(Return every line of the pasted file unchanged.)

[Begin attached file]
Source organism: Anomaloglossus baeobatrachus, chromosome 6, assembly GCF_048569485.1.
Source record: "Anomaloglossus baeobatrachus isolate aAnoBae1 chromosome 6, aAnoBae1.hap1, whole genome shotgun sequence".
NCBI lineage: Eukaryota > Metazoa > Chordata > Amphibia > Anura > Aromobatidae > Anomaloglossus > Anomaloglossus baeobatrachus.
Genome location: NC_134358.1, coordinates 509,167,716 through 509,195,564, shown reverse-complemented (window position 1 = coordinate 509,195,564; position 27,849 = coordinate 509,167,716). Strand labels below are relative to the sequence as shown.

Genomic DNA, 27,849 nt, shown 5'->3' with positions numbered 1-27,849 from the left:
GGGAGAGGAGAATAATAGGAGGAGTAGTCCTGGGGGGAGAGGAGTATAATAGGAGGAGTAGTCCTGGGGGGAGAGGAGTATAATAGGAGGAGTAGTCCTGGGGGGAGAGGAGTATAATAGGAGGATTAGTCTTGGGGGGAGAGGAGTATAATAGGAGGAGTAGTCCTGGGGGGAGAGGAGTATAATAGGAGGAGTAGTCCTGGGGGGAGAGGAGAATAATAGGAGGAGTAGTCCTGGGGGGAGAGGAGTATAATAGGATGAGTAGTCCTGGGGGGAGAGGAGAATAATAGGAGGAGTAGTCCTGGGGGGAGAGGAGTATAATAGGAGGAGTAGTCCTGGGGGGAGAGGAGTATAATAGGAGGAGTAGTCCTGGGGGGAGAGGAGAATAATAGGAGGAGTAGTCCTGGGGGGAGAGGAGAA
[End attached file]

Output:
Source organism: Anomaloglossus baeobatrachus, chromosome 6, assembly GCF_048569485.1.
Source record: "Anomaloglossus baeobatrachus isolate aAnoBae1 chromosome 6, aAnoBae1.hap1, whole genome shotgun sequence".
NCBI lineage: Eukaryota > Metazoa > Chordata > Amphibia > Anura > Aromobatidae > Anomaloglossus > Anomaloglossus baeobatrachus.
Genome location: NC_134358.1, coordinates 509,167,716 through 509,195,564, shown reverse-complemented (window position 1 = coordinate 509,195,564; position 27,849 = coordinate 509,167,716). Strand labels below are relative to the sequence as shown.

Genomic DNA, 27,849 nt, shown 5'->3' with positions numbered 1-27,849 from the left:
GGGAGAGGAGAATAATAGGAGGAGTAGTCCTGGGGGGAGAGGAGTATAATAGGAGGAGTAGTCCTGGGGGGAGAGGAGTATAATAGGAGGAGTAGTCCTGGGGGGAGAGGAGTATAATAGGAGGATTAGTCTTGGGGGGAGAGGAGTATAATAGGAGGAGTAGTCCTGGGGGGAGAGGAGTATAATAGGAGGAGTAGTCCTGGGGGGAGAGGAGAATAATAGGAGGAGTAGTCCTGGGGGGAGAGGAGTATAATAGGATGAGTAGTCCTGGGGGGAGAGGAGAATAATAGGAGGAGTAGTCCTGGGGGGAGAGGAGTATAATAGGAGGAGTAGTCCTGGGGGGAGAGGAGTATAATAGGAGGAGTAGTCCTGGGGGGAGAGGAGAATAATAGGAGGAGTAGTCCTGGGGGGAGAGGAGAA